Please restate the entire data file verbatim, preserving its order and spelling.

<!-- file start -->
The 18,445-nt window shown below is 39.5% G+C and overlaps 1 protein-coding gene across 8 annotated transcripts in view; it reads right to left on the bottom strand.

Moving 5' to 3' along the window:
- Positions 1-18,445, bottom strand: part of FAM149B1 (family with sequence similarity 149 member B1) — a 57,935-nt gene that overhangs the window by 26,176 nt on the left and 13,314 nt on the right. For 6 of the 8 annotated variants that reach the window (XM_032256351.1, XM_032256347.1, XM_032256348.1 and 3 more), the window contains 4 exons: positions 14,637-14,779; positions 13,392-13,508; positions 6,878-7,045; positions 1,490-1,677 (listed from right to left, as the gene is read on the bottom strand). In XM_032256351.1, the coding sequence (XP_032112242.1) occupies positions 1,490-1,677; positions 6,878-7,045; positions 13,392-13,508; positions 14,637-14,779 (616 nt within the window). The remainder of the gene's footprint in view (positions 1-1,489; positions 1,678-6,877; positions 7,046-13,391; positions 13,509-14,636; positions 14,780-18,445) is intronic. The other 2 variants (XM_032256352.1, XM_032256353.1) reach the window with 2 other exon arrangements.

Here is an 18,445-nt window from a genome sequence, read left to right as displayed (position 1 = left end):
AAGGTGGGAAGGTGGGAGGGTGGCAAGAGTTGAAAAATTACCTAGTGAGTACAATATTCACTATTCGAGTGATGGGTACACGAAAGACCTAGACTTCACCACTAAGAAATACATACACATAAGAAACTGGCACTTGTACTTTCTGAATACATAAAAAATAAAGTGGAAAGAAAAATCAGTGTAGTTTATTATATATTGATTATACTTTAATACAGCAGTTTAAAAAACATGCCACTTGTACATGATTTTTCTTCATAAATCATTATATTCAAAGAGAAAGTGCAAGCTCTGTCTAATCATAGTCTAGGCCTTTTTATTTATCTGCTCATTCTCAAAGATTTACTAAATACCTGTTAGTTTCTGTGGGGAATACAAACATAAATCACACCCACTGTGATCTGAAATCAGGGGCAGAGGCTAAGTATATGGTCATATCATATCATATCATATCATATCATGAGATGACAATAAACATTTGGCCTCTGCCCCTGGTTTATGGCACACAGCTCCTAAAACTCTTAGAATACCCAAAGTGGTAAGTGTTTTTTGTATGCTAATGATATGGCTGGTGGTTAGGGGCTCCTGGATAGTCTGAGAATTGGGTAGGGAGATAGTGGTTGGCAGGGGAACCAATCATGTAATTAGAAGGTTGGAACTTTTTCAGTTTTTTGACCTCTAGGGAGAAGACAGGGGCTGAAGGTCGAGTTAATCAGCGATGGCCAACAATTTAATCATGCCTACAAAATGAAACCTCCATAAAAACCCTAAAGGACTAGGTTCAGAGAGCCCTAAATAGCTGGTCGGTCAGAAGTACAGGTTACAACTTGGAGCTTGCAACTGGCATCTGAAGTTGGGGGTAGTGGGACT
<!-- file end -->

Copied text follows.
The 18,445-nt window shown below is 39.5% G+C and overlaps 1 protein-coding gene across 8 annotated transcripts in view; it reads right to left on the bottom strand.

Moving 5' to 3' along the window:
- Positions 1-18,445, bottom strand: part of FAM149B1 (family with sequence similarity 149 member B1) — a 57,935-nt gene that overhangs the window by 26,176 nt on the left and 13,314 nt on the right. For 6 of the 8 annotated variants that reach the window (XM_032256351.1, XM_032256347.1, XM_032256348.1 and 3 more), the window contains 4 exons: positions 14,637-14,779; positions 13,392-13,508; positions 6,878-7,045; positions 1,490-1,677 (listed from right to left, as the gene is read on the bottom strand). In XM_032256351.1, the coding sequence (XP_032112242.1) occupies positions 1,490-1,677; positions 6,878-7,045; positions 13,392-13,508; positions 14,637-14,779 (616 nt within the window). The remainder of the gene's footprint in view (positions 1-1,489; positions 1,678-6,877; positions 7,046-13,391; positions 13,509-14,636; positions 14,780-18,445) is intronic. The other 2 variants (XM_032256352.1, XM_032256353.1) reach the window with 2 other exon arrangements.

Here is an 18,445-nt window from a genome sequence, read left to right as displayed (position 1 = left end):
AAGGTGGGAAGGTGGGAGGGTGGCAAGAGTTGAAAAATTACCTAGTGAGTACAATATTCACTATTCGAGTGATGGGTACACGAAAGACCTAGACTTCACCACTAAGAAATACATACACATAAGAAACTGGCACTTGTACTTTCTGAATACATAAAAAATAAAGTGGAAAGAAAAATCAGTGTAGTTTATTATATATTGATTATACTTTAATACAGCAGTTTAAAAAACATGCCACTTGTACATGATTTTTCTTCATAAATCATTATATTCAAAGAGAAAGTGCAAGCTCTGTCTAATCATAGTCTAGGCCTTTTTATTTATCTGCTCATTCTCAAAGATTTACTAAATACCTGTTAGTTTCTGTGGGGAATACAAACATAAATCACACCCACTGTGATCTGAAATCAGGGGCAGAGGCTAAGTATATGGTCATATCATATCATATCATATCATATCATGAGATGACAATAAACATTTGGCCTCTGCCCCTGGTTTATGGCACACAGCTCCTAAAACTCTTAGAATACCCAAAGTGGTAAGTGTTTTTTGTATGCTAATGATATGGCTGGTGGTTAGGGGCTCCTGGATAGTCTGAGAATTGGGTAGGGAGATAGTGGTTGGCAGGGGAACCAATCATGTAATTAGAAGGTTGGAACTTTTTCAGTTTTTTGACCTCTAGGGAGAAGACAGGGGCTGAAGGTCGAGTTAATCAGCGATGGCCAACAATTTAATCATGCCTACAAAATGAAACCTCCATAAAAACCCTAAAGGACTAGGTTCAGAGAGCCCTAAATAGCTGGTCGGTCAGAAGTACAGGTTACAACTTGGAGCTTGCAACTGGCATCTGAAGTTGGGGGTAGTGGGACT